Believe it or not, persuasive principles play a significant role in the majority of decisions people make, whether they realize it or not. People often ask themselves three questions before making decisions, “How much time and effort will it take?”, “How much will it cost?” and “how will it benefit me?”. Considering these questions, designers have more insight into how to create a UX persuasive design. Get a website or product based on persuasive principles
Dark Pattern vs. Persuasive Design Techniques
Not all designs which attempt to convert a user into a subscriber, or influence them to book or purchase something, ultimately making money for the business, are wrong. As long as you conduct persuasion openly without an intent to deceive, it can actually help improve the user experience. The reason is that tasks and decisions which were expected to require extra effort are simplified; they engage and motivate the user to take action.
In the digital world, the designs intentionally created to trick users into doing something they don’t want to do are called dark patterns. Unlike persuasive techniques, dark patterns are ingenious yet ethically questionable patterns that deviate from expectations and intentionally trick users into doing something that benefits the business but not necessarily them. Dark patterns effectively hide in plain sight based on the same psychological principles as persuasive design. However, they may not come back to haunt users later in the experience.
But, is there another, more ethical way to achieve the same kinds of results? How can you, as a designer, persuade people to do stuﬀ without trickery? It turns out that you can use the same principles of psychology employed by the dark patterns to persuade users instead and invoke positive behavior changes. Persuasive design techniques, when used responsibly, can add value to a user’s experience and increase user engagement.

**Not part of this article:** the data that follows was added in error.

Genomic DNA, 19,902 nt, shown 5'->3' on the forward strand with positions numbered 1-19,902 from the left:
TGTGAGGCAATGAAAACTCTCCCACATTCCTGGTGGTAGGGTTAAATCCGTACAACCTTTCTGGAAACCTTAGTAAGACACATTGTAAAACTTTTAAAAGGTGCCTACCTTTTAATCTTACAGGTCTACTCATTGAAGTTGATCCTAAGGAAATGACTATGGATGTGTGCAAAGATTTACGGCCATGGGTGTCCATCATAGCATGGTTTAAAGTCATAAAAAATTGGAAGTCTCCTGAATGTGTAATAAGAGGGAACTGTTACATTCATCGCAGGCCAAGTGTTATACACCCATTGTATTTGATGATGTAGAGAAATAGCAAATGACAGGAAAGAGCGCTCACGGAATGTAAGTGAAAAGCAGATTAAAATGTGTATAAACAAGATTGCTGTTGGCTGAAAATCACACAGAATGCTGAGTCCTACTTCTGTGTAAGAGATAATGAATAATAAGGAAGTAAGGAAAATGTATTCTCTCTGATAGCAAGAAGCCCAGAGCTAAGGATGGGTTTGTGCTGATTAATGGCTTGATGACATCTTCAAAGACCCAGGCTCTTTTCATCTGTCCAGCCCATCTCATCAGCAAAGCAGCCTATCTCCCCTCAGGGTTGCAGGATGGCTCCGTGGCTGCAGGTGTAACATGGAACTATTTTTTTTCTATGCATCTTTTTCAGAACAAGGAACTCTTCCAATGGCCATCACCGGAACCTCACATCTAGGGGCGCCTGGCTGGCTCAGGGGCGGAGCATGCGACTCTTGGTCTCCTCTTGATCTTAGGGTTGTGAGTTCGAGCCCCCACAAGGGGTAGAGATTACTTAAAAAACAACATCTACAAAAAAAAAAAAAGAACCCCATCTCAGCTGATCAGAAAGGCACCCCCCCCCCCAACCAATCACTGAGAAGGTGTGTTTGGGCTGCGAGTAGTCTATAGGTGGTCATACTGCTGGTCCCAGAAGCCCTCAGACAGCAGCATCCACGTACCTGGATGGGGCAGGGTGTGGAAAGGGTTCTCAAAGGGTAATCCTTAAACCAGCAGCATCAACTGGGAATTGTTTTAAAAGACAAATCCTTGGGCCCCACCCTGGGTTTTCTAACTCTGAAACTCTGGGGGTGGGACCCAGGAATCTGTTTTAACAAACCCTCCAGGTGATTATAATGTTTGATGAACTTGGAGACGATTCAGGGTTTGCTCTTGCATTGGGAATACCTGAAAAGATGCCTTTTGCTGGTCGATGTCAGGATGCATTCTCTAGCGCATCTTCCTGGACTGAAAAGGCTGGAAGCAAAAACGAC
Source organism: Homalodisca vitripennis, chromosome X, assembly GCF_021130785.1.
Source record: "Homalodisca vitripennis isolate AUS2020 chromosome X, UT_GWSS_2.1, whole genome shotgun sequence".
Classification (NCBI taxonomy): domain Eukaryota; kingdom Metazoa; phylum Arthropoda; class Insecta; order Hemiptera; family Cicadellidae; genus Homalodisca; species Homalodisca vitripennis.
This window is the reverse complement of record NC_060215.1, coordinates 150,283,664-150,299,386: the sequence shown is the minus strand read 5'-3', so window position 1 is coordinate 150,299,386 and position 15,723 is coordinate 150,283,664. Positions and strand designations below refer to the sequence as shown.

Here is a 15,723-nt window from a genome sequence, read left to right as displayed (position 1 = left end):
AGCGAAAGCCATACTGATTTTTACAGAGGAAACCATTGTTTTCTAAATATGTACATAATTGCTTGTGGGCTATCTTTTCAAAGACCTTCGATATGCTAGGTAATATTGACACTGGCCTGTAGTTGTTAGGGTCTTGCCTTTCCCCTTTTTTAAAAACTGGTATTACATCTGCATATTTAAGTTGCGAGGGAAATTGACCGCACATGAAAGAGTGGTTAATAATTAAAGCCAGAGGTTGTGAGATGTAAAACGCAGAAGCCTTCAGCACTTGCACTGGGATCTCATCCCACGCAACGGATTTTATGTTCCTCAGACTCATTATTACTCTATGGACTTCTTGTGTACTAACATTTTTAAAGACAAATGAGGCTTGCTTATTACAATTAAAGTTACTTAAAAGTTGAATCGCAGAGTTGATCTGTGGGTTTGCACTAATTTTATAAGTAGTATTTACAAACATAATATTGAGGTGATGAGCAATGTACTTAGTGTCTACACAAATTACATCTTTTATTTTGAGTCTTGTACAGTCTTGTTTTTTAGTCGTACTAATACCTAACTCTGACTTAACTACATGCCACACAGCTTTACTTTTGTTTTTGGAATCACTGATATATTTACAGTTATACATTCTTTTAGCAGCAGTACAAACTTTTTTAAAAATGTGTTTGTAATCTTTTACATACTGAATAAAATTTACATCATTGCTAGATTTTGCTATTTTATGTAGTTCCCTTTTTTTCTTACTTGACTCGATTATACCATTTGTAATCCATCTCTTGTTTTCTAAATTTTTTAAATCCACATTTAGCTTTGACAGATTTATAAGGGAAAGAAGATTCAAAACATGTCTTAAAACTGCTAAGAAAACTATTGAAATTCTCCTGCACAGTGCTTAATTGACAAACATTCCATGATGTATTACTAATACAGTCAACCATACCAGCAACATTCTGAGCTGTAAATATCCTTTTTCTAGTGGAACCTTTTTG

Now, let’s get you acquainted with the most effective persuasive design techniques.
Effective Persuasion Design Techniques
Media technology, such as television advertisements, has always played an essential role in influencing human intentions and behaviors. However, since technology became highly interactive, its potential to influence human behavior has also increased immensely.
Today, technology holds the capability to adapt to the user’s input, needs, and context. As psychological and social theories are often very broad, the field of persuasive design is developing its own frameworks to support designers in creating suitable design decisions. One such framework is Fogg’s Behavior Model.
Fogg’s Behavior Model
According to B. J. Fogg, the Stanford Behavior Design Lab director, three variables (motivation, ability, trigger) must converge for behavior to occur (B = M + A + T). When it doesn’t happen, one of the three elements is missing.
The Fogg’s Behavior Model helps designers to identify what is stopping a user from performing actions and offers a collection of subfactors to diagnose the issue, namely, core motivators, simplicity factors, and triggers.
It demands you to motivate users to accomplish a task, give them the ability to perform that task effortlessly, then trigger that user to act. The situations won’t always be the right balance of each element; one will often outweigh the other, and that’s perfectly fine.
For example, on Twitter, the motivation to tweet might be low, but the ability to do so is high.
Let’s have a look at each of these sub-factors in more detail.
According to Fogg, there are three types of motivational drives, and each of these has two sides. When the motivation is high, users go through more complex tasks to achieve their goals. Whereas when the motivation is low, they are more likely to perform just the easy tasks.
- Sensation: the physical level of motivation (pleasure/pain)
- Anticipation: the emotional level of motivation (hope/fear)
- Social cohesion: the social level of motivation (social acceptance/rejection)